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Protest culture

Last night, while stuff was going down in Berkeley, scrottie and I finished watching the 4-hour documentary At Berkeley.

In our previous viewing, we'd gotten through the part where student protestors took over a big room in the library and then stayed until around 9 pm, when the library closed. So the things we watched last night fell into the "resolution" portion of the story.

The University president made some pretty harsh comments about the protestors, and contrasted their unfocused and vague laundry-list of demands with some of his own experiences as an anti-war protestor during a period where he worked at Bell Labs. He made the point that generalized "anti" protests aren't a good way of getting things done.

I mean, he was correct: some of the students themselves said the same thing during their sit-in in the library. There was also a focus group of students who were ambivalent about the protest who asked whether the student protests actually affected legislative decision-making in Sacramento. The University representative leading the focus group put the student protests into the context of other pressures placed on the legislators, and made the point that it may have just been politically savvy to credit the student protests, even if the student protests were far from the driving factor in the subsequent statewide decisions.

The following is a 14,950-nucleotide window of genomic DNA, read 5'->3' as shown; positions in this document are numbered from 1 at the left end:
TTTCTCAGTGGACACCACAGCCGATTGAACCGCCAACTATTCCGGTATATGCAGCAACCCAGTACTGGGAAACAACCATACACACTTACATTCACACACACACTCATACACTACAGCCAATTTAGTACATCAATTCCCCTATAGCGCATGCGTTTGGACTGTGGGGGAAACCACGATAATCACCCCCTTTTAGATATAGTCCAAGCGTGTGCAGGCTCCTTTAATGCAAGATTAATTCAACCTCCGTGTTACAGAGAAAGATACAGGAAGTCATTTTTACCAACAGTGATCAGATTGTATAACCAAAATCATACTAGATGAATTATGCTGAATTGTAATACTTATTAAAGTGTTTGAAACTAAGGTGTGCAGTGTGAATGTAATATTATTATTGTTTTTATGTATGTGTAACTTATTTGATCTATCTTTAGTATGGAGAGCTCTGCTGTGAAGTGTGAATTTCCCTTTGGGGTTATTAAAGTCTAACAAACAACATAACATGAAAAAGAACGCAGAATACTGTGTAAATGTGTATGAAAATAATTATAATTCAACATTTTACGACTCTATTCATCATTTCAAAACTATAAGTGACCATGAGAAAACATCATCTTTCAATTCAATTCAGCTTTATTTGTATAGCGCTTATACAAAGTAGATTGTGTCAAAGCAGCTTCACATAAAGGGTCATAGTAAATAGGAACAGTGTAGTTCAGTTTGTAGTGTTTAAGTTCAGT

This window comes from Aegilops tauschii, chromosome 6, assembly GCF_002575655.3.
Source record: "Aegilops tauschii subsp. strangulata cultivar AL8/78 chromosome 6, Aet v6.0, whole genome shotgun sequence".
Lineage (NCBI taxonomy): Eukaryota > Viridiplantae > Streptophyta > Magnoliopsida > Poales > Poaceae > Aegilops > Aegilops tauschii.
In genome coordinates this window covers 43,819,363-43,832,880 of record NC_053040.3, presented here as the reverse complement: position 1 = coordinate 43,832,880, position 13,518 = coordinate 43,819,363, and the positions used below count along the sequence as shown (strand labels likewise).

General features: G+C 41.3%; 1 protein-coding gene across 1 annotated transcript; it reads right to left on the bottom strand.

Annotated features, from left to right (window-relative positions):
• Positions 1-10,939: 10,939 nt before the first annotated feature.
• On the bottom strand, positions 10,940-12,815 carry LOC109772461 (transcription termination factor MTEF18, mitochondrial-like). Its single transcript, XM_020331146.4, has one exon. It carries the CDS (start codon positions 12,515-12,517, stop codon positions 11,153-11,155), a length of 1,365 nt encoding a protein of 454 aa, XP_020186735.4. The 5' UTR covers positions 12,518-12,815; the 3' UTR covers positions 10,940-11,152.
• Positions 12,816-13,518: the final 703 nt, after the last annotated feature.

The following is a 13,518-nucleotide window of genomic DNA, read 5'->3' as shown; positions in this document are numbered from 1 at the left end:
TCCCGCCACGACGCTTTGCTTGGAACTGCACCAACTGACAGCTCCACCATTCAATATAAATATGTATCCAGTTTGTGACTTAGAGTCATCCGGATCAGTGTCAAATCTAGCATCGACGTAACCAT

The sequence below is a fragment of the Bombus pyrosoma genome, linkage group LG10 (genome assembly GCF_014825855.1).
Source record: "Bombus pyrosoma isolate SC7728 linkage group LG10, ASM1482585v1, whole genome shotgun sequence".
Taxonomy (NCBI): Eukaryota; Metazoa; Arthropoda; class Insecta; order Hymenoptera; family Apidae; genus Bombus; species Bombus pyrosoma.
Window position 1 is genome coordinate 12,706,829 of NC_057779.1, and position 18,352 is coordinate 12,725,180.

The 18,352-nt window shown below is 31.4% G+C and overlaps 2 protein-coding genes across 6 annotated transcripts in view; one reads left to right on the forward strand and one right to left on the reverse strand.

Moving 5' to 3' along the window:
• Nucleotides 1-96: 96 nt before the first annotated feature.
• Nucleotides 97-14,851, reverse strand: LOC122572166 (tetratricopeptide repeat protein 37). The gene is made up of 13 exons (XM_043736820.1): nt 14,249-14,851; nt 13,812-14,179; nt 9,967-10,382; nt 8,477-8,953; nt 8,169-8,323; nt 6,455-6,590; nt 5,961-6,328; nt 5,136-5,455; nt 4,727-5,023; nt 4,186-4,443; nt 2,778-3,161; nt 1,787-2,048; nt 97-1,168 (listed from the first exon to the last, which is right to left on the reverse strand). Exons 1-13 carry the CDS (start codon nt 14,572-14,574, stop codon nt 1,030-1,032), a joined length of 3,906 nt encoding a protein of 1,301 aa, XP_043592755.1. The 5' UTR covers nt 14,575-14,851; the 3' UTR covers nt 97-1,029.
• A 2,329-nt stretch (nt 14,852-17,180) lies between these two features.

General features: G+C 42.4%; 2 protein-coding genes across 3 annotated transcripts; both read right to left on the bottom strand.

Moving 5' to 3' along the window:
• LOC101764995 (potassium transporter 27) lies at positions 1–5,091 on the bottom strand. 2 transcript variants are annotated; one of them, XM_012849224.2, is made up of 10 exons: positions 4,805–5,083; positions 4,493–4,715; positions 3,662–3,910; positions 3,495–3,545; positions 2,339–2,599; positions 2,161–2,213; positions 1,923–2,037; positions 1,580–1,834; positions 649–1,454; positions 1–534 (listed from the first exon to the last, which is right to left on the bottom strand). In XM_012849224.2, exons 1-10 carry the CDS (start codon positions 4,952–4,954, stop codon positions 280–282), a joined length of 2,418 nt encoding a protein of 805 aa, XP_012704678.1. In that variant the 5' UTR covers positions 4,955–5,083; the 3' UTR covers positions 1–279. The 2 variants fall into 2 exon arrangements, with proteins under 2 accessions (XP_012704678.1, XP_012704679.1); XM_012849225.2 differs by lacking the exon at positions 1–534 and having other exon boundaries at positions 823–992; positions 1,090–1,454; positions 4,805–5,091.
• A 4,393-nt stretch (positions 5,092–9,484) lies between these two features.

In these final parts of the documentary, one remains highly aware that the filmmaker is presenting his own biased perspective on the University. I think this is better than being left with a sense of uncertainty on that front, unless one is completely naive to university culture and thus lacks any alternative frame of reference for what universities can be like.

Anyway, all of this relates to my thinking about political and economic transitions that I desire to occur in this country. I have to question whether and how the Women's March platform can get translated into political action. And I don't really want to be an "anti-" protestor. And so I flounder.

The conclusion also left us feeling dissatisfied, so afterwords we watched another documentary, Yarn. Lots of pleasing sheep scenes.

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